So what is staff, and what role does it play in the large church? provides this definition of staff.  Staff (noun): a group of persons, as employees, charged with carrying out the work of an establishment, or executing some undertaking on its behalf.   Many church leaders assume this rather secular definition with regard to their staff teams. The staff is here to engage in ministry on our behalf. The problem with this definition is that the staff team of a congregation does not undertake the work of ministry in place of the congregation; it exists to organize and orchestrate the laity in pursuit of the congregation’s mission. When a staff team and its leaders confuse the difference between the work of the laity and the work that is theirs to do, the congregation loses missional impact. A staff team of 25 cannot accomplish what a congregation of 800 can accomplish within a community. The staff team works in service to the mission, and works on behalf of the congregation, but does not carry out the work of the congregation. The work of the congregation always belongs to the laity.

Some congregations become very fearful about the staff team taking away work that legitimately belongs to the laity. A definition of staff that may work its way into the psyche of these congregations is more along the lines of the military definition of staff. “A body of officers without command authority, appointed to assist a commanding officer; or, the parts of any army concerned with administrative matters, planning, etc. rather than with actual participation in combat.”  If we eliminate the references to army and combat, we actually have a pretty good working definition of how some congregations view their staff teams. The staff is here to administer and execute the ministry that the boards and committees of the church craft for them to do. This definition of staff often keeps staff out of critical planning and decision making conversations, ultimately limiting their ministry impact and sidelining them in strategic direction setting.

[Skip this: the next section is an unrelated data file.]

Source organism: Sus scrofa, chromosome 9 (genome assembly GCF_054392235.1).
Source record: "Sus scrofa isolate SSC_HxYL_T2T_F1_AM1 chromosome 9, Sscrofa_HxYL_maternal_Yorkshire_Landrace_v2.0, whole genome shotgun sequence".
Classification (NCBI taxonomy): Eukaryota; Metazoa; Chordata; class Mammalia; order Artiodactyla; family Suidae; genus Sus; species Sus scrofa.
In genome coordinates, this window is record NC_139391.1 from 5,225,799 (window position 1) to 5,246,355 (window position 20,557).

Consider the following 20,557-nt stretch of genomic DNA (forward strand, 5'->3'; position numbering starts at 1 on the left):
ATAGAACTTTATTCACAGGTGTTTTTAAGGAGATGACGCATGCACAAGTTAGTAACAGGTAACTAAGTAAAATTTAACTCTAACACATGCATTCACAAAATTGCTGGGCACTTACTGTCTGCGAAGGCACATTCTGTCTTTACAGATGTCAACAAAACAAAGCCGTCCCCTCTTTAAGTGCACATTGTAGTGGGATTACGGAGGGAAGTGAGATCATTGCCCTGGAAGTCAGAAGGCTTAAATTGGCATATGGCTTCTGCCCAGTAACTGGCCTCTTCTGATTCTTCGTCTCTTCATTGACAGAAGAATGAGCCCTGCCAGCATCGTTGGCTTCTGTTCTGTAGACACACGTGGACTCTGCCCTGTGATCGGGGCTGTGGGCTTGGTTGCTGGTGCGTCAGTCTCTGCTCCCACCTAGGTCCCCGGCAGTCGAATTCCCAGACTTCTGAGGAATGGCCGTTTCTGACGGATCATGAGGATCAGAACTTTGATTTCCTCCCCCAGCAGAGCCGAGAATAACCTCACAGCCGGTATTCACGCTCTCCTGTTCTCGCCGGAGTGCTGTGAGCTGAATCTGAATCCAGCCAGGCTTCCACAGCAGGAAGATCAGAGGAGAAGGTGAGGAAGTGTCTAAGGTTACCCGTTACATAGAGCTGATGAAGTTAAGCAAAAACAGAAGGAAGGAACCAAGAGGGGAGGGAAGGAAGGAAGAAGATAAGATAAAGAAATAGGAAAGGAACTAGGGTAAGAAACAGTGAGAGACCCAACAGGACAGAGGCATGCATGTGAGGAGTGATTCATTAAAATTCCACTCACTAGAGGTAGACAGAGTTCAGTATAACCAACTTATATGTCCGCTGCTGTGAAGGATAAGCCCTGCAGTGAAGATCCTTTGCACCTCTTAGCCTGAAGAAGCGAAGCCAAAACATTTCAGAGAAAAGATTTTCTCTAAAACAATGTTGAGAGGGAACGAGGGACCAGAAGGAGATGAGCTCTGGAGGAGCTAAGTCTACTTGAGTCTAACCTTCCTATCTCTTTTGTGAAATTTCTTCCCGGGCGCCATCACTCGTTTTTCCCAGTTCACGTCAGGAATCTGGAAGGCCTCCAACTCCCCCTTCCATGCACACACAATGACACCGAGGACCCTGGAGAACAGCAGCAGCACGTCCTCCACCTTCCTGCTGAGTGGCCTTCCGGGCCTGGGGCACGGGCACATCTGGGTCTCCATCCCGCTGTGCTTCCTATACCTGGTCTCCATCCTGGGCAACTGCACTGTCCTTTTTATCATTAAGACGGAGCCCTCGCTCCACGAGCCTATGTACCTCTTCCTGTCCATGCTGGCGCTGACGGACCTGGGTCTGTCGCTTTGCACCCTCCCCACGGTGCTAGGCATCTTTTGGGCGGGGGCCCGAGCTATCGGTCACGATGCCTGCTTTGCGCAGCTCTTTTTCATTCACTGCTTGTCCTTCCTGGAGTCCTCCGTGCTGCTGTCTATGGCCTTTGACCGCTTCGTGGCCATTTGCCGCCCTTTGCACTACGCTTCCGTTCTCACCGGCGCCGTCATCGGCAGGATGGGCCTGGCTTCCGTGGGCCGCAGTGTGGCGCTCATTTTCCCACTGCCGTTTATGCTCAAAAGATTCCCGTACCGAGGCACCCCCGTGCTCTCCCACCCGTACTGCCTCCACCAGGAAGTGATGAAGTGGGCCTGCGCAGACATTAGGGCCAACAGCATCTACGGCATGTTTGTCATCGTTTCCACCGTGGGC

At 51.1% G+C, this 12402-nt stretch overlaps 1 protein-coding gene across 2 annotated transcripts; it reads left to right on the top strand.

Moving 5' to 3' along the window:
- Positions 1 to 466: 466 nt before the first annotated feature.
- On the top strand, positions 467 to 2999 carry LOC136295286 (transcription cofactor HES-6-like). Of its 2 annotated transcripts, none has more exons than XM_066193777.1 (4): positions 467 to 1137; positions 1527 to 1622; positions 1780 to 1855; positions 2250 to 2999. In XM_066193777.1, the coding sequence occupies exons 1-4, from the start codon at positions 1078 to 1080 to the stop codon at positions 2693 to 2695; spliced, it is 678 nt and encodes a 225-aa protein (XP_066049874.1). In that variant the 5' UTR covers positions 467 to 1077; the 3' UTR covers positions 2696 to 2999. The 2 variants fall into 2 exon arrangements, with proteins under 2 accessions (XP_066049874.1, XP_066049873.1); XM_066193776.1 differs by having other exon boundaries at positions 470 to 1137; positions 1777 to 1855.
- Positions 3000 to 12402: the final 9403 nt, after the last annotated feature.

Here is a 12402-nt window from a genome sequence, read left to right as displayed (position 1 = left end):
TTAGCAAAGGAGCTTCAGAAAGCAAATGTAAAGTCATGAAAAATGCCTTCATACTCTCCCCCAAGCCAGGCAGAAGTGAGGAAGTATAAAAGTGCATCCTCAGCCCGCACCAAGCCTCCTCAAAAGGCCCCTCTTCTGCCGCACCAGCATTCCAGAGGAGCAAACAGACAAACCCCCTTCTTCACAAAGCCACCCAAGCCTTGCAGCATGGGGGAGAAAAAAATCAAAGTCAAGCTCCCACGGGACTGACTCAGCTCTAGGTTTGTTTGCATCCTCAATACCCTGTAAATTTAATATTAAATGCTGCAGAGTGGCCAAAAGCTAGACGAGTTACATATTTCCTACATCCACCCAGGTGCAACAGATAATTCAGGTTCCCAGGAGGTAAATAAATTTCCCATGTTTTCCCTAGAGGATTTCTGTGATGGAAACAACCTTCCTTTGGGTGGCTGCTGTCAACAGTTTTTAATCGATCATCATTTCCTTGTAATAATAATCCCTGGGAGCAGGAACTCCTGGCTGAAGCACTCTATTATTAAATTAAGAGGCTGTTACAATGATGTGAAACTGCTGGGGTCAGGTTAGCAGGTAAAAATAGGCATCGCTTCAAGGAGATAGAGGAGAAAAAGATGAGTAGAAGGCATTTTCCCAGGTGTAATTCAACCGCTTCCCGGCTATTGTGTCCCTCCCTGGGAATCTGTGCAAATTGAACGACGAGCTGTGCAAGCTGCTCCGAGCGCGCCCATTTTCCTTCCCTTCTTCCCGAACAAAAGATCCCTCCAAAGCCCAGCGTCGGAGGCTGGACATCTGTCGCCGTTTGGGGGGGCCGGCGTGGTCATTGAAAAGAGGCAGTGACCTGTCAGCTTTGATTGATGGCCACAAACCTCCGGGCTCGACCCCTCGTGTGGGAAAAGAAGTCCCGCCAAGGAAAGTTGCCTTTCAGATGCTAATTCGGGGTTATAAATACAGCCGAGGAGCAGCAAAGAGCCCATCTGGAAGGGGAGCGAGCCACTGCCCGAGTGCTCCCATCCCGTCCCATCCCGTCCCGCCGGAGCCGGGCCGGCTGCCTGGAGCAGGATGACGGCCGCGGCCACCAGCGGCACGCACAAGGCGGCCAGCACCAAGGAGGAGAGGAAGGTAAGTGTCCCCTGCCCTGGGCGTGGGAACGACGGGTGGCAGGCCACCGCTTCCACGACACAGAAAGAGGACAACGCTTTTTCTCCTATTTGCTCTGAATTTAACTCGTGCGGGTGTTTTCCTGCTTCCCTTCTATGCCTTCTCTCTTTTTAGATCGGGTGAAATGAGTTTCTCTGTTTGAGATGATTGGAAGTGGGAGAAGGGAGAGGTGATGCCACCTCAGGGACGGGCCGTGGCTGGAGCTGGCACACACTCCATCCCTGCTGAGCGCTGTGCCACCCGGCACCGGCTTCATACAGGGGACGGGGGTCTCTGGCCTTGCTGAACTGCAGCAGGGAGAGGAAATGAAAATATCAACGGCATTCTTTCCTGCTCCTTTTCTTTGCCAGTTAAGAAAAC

How, then, should we be thinking about staff in the large congregation? Once a congregation passes the 400 threshold in weekend worship attendance, the orientation of the congregation around the staff team begins to shift. Below the 400 mark, the energy center of the congregation is the governing board. The staff works under the guidance of the governing body. Laity is central to the organization and execution of ministry in the small to medium sized congregation. In the attendance zone between 400 and 800 the staff team becomes more centrally positioned as the energy zone of congregational life. The governing board still maintains responsibility for the strategic direction of the congregation and the oversight of the head of staff, but the staff team becomes the central organizing force through which ministry ideas are conceived and executed. This shift oftentimes causes confusion among lay leadership, who report feeling sidelined by the staff. If the staff team is the organizing center of the congregation, what is the role of laity?